By Alan Prendergast
By Michael Roberts
By Michael Roberts
By Amber Taufen
By Patricia Calhoun
By William Breathes
By Michael Roberts
By Melanie Asmar
The chancellor's case is an exception. Most matters in Protective Orders court are resolved in about thirty minutes. Judge Campbell says this is born of necessity.
"Because this is an emergency courtroom, it requires swift justice," he explains. "You want to establish peace as quickly as possible. And because you're only dealing with a specific statute and a specific part of that statute, the cases lend themselves to quick resolutions." He's referring to that part of Colorado Revised Statute 14-4-101 that allows a restraining order to be granted in domestic-violence cases based upon a "preponderance of evidence." Those seeking restraining orders don't have to prove their cases "beyond a reasonable doubt."
Some cases of battered women leave little doubt that a restraining order is needed. A video about the court produced by Project Safeguard, an advocacy group for abused women, opens with the image of an ambulance pulling into a hospital with its lights flashing. Dora Lee Larson, executive director of Project Safeguard, says this isn't melodramatic.
However, not every hearing results in a restraining order. Throughout the day, while cases are being heard, clerks, lawyers and volunteers negotiate other cases outside in the hallway while children and witnesses look on.
In one case, a contingent of suits works out a deal so that instead of a restraining order (which would go on the defendant's permanent record), two former roommates agree to certain financial terms while also signing a pact that prevents them from revealing each other's homosexuality to any third party.
Such intervention by lawyers is rare in this court. But intervention by Project Safeguard isn't. Present during each court session, representatives of Project Safeguard help abused women make their way through the legal process.
And the advice pays off. More often than not, the women seeking the court's intervention seem more composed and are better prepared than the men during the process.
"There is a definite power shift in the courtroom," says Project Safeguard's Larson. "Because 95 percent of domestic-abuse victims are women, we help demystify the process for them."
When asked if this power shift makes Courtroom 303-W a "women's court," Larson says that it only looks that way to men who are found guilty. "The judges in the court are bright enough to decide where the evidence lies," she says. "The reason why there aren't any advocacy groups in the courtroom for men is because they're not usually victims. In my experience, I've found that when men have a need for something, they usually get it."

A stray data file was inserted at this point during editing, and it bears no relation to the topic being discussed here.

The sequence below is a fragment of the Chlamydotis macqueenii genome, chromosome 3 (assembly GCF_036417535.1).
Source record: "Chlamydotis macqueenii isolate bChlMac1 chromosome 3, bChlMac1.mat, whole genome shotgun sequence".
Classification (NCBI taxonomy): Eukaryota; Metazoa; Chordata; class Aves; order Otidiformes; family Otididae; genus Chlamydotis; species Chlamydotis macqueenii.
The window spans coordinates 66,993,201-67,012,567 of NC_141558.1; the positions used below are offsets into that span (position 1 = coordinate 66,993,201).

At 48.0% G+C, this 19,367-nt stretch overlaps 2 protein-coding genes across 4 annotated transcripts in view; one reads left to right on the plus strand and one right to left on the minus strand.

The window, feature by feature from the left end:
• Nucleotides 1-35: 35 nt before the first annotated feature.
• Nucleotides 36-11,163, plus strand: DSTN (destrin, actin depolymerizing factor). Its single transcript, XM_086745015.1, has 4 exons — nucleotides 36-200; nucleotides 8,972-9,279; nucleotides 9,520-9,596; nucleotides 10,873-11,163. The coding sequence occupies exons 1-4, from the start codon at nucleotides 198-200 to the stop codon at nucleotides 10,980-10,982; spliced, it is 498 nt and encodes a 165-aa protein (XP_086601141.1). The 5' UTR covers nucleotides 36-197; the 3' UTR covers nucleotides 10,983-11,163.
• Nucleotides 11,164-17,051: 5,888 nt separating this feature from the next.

Founded in 1984, Project Safeguard was a key player in getting the Protective Orders court started in 1992. Before then, three different courtrooms handled requests for restraining orders, and they had to be squeezed in between other business. But when Colorado legislators strengthened restraining orders by allowing judges to award temporary "care and control" of children, the cases became more complex, says Jacqueline St. Joan, the judge who spearheaded the new court's creation. Setting up a courtroom to handle only restraining orders "was an idea that was apparent to a lot of people," she says. The separation made it easier for Project Safeguard volunteers to shepherd women through the process.
"Nationally, there is a 40 to 50 percent return rate for women asking for their TROs to become permanent," says Larson. "But in Denver, that rate is up around 60 percent." She says Project Safeguard's direct involvement has helped boost that percentage above the national average.
However, despite the growing percentage of Denver women who are making their temporary restraining orders permanent, Courtroom 303-W is still a frustrating and bewildering place to many people.
"Society still does not understand why women stay in relationships," Larson says. "Society thinks women should just leave an abusive relationship without a restraining order. I was even in a meeting recently with a doctor who said that he doesn't recommend that women get restraining orders, because they only make the men more angry. Well, that's a crock. The truth of the matter is that women can't just leave [a relationship], because they die when they do."
Mary Martinez may die of old age before she gets out of her abusive relationship. She says she and her husband, Rudolfo, have been married 51 years. Now in their seventies, the diminutive couple walk slowly to the front of the courtroom for their hearing. Neither has a lawyer or witnesses. They're just two senior citizens standing in front of Judge Manzanares. Mary Martinez leans against her cane and asks that the temporary restraining order against her husband be made permanent. Rudolfo scratches his bald spot.
"When was the first time Mr. Martinez abused you?" the judge asks.
Mary thinks for a moment before answering confidently, "1960. Two years after we were married." She's probably got her dates wrong, but many things seem hazy to them both. "We tried intervention in 1989, and he promised in front of a priest that he'd stop drinking," Mary says. "But he's an alcoholic, and when he gets drunk, he gets violent. What the priest said was 'He drinks, then he provokes.'"
The five-foot-five Rudolfo sits at the defendant's table and fiddles with some pens in his breast pocket as Mary continues.